But honestly, it’s fine if that happens. Put away your perfectionist tendencies (totally speaking to myself right now).
Don’t stress small imperfections and make life miserable.
Once the beans are cooled, I pop them into a ziploc bag and store them in my pantry.
They can be reused again and again (but probably aren’t the best choice for your next batch of chili; save them for the pies!).
Learning how to blind bake a pie crust can totally up your pie making game.
I have tried MANY methods of blind baking over the years.
Lots of recipes have you bake the pie crust at a higher temperature (400 or so) and remove the foil and beans/weights halfway through baking so the pie crust can finish baking by itself.
This obviously works for some people, but I have found that when I try to remove the foil from a partially baked crust halfway through baking, I inevitably peel up the bottom of the crust, burn my poor fingertips, and say bad words.
So I’ve taken to blind baking the pie at a lower temperature for a longer amount of time and leaving the foil and beans in the crust the whole time.
Perfect pie crust!
Again, blind baking a pie crust is perfect for those pies that are going to get loaded with (usually) a creamy, delicious filling.
Today, in honor of all the extras I’m sharing during the pie boot camp, I’m giving you a favorite chocolate ganache cream pie recipe.
I started making this pie years ago, long before I was married or had kids.
My mom asked me to make a chocolate cream pie for Thanksgiving, and an early variation of this pie was born (although quite honestly, I have to admit there was not a homemade pie crust in sight – my pie making skills have definitely evolved over the years).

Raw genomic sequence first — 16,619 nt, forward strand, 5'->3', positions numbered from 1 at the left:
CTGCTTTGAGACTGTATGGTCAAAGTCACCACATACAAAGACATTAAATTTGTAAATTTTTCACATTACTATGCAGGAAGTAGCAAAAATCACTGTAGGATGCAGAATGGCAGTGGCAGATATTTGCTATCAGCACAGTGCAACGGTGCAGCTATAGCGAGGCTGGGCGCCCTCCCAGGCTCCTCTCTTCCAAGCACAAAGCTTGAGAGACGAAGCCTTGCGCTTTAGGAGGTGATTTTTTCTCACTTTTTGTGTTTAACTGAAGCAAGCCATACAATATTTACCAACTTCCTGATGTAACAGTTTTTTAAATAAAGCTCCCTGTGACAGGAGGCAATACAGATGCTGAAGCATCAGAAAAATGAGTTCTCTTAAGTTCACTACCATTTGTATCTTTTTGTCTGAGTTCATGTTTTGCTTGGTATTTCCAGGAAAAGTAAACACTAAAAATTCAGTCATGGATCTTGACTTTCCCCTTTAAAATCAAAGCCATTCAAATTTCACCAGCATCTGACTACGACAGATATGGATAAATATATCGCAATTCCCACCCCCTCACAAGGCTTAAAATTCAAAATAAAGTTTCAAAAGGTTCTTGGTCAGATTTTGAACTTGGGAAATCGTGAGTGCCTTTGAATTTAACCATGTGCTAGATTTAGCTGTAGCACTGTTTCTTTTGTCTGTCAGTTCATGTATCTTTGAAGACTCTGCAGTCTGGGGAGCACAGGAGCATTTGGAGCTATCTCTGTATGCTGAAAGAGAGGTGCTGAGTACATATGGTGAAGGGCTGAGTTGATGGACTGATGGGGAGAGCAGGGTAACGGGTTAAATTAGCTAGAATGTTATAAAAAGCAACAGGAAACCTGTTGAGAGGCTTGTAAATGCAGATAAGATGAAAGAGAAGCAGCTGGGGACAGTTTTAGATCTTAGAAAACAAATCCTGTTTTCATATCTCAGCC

It’s easy, it’s simple, it’s ridiculously decadent and delicious.
The filling is a whipped chocolate ganache, which is a rather fancy term that basically just means chocolate and cream that has been heated and cooled and then whipped.
Yes, I know there is cream cheese in the filling. And I also know this is not a traditional, classic chocolate cream pie ingredient.
But it’s ok, because I never said this was a traditional, classic chocolate cream pie.
The cream cheese adds a subtle creaminess but does not make this a cheesecake in any way.
The filling is thick and luscious and rich and decadent and very, very chocolatey.
And while I shouldn’t admit this out loud – it being pie making boot camp and all – while a blind baked pie crust is ideal here, I will not unfriend you if you somehow find yourself using a graham cracker crust for this pie.
It’s also delicious (says the girl who has made it that way many a time).
If you are out to conquer pie making in all its forms, learning how to blind bake a pie crust is essential!
And pretty darn easy, huh?
For Chocolate: quality is important here! Most chocolate chips won't fare well here (both in texture and taste); the exception I've found is Ghirardelli or Guittard bittersweet or semisweet chocolate chips. Baking bar chocolate (like the Baker's brand, usually found above the chocolate chips) will work well - I've also used Trader Joe's pounds plus bars. Whipping Cream: my preferred brand of heavy whipping cream is the Darigold brand (I buy it at Costco) - it is 40% cream and whips up thick and fluffy better than other brands I've tried.
Whipped Cream Topping:
For Chocolate: quality is important here! Most chocolate chips won't fare well here (both in texture and taste); the exception I've found is Ghirardelli or Guittard bittersweet or semisweet chocolate chips. Baking bar chocolate (like the Baker's brand, usually found above the chocolate chips) will work well - I've also used Trader Joe's pounds plus bars.
Whipping Cream: my preferred brand of heavy whipping cream is the Darigold brand (I buy it at Costco) - it is 40% cream and whips up thick and fluffy better than other brands I've tried.